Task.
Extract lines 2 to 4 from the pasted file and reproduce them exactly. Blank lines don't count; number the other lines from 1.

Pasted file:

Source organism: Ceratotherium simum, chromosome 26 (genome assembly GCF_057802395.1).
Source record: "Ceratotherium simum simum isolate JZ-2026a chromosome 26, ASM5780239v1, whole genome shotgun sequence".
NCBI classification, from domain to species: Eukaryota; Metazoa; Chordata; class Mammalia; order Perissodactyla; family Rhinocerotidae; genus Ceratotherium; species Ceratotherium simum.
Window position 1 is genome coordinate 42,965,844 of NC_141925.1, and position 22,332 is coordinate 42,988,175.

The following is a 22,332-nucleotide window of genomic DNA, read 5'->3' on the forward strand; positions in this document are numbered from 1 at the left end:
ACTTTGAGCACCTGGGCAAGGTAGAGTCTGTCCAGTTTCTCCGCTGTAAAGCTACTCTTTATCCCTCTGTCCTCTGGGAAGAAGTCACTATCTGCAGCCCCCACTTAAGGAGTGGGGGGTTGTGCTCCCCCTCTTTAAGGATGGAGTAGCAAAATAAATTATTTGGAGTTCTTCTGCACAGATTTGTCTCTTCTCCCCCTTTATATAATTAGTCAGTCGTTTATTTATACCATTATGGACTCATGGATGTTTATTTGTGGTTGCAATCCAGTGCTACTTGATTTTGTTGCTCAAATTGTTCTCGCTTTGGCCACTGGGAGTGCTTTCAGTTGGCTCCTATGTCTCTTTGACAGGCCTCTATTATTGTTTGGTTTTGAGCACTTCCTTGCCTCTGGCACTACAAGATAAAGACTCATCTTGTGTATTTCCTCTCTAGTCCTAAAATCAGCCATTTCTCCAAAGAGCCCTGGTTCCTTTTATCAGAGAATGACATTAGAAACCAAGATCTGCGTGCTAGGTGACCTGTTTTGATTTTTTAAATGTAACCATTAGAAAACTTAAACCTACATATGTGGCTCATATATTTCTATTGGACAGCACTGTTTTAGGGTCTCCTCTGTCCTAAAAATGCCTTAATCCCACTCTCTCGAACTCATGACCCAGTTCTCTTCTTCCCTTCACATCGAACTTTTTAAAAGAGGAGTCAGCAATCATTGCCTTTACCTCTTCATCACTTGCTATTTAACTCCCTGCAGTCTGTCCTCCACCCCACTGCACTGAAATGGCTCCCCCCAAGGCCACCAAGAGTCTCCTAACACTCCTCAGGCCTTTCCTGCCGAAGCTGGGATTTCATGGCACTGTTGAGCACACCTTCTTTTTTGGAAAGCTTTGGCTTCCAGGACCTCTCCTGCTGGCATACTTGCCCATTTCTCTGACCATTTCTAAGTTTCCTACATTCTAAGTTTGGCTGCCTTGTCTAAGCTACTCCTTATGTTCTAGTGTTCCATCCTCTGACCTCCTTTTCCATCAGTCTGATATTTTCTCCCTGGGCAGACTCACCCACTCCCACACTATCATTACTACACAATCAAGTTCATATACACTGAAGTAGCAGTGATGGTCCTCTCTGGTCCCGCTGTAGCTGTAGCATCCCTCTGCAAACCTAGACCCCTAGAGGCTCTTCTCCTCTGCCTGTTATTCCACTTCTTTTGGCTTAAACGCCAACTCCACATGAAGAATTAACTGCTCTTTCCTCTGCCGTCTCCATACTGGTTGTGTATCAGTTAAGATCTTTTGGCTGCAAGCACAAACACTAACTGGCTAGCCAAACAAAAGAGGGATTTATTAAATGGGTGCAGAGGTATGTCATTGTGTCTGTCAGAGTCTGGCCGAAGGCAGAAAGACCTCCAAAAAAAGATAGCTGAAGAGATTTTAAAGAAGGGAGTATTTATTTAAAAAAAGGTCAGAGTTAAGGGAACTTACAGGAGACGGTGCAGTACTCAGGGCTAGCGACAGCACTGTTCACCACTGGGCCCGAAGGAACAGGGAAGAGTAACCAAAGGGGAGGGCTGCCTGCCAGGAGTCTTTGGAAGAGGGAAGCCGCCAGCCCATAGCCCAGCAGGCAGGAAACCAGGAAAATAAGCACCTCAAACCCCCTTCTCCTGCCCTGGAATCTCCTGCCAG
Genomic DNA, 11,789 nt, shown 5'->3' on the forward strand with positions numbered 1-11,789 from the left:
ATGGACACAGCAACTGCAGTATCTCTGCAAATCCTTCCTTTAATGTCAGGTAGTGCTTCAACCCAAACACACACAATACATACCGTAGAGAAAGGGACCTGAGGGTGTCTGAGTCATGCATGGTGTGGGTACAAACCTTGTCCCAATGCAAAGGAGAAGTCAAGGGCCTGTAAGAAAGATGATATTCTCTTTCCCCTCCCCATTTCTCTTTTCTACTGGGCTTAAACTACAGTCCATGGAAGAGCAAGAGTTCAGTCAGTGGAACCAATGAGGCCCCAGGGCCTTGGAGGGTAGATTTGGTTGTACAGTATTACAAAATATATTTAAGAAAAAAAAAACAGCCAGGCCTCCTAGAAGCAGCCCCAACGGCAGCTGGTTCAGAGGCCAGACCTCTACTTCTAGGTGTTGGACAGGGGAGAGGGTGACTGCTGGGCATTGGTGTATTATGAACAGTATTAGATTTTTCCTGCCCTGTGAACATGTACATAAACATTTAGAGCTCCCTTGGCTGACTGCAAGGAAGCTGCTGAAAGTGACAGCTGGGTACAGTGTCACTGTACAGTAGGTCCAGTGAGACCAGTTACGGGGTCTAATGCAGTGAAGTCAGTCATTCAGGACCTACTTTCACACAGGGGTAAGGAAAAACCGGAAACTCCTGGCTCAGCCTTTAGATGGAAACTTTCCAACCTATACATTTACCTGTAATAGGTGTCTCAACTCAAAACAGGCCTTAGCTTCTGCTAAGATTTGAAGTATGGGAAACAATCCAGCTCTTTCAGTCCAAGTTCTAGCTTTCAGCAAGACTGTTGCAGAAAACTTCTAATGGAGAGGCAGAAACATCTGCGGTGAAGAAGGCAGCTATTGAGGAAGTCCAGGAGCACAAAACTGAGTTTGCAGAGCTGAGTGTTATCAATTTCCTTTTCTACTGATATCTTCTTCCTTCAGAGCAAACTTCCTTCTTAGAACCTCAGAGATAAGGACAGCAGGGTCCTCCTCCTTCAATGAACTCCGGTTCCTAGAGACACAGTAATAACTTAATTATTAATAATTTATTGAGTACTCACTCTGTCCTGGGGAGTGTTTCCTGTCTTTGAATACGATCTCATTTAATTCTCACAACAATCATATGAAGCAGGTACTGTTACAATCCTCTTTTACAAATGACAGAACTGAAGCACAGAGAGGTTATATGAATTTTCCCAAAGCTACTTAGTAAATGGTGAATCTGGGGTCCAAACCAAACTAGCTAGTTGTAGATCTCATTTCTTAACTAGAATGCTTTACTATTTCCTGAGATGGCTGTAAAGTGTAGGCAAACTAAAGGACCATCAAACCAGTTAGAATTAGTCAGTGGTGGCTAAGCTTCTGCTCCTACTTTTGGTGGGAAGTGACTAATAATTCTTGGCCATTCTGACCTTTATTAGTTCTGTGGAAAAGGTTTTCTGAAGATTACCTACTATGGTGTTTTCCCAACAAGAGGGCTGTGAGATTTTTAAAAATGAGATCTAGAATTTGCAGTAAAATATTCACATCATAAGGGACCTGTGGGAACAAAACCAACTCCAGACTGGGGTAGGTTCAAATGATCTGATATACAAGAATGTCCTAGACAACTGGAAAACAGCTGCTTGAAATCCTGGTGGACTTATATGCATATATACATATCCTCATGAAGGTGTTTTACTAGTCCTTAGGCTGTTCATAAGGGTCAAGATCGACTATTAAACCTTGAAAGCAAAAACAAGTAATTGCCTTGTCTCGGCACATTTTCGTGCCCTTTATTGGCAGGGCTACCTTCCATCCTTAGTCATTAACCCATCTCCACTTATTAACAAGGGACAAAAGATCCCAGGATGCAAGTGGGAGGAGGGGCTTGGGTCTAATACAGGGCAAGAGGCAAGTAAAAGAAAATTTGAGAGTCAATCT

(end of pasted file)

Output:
Source record: "Ceratotherium simum simum isolate JZ-2026a chromosome 26, ASM5780239v1, whole genome shotgun sequence".
NCBI classification, from domain to species: Eukaryota; Metazoa; Chordata; class Mammalia; order Perissodactyla; family Rhinocerotidae; genus Ceratotherium; species Ceratotherium simum.
Window position 1 is genome coordinate 42,965,844 of NC_141925.1, and position 22,332 is coordinate 42,988,175.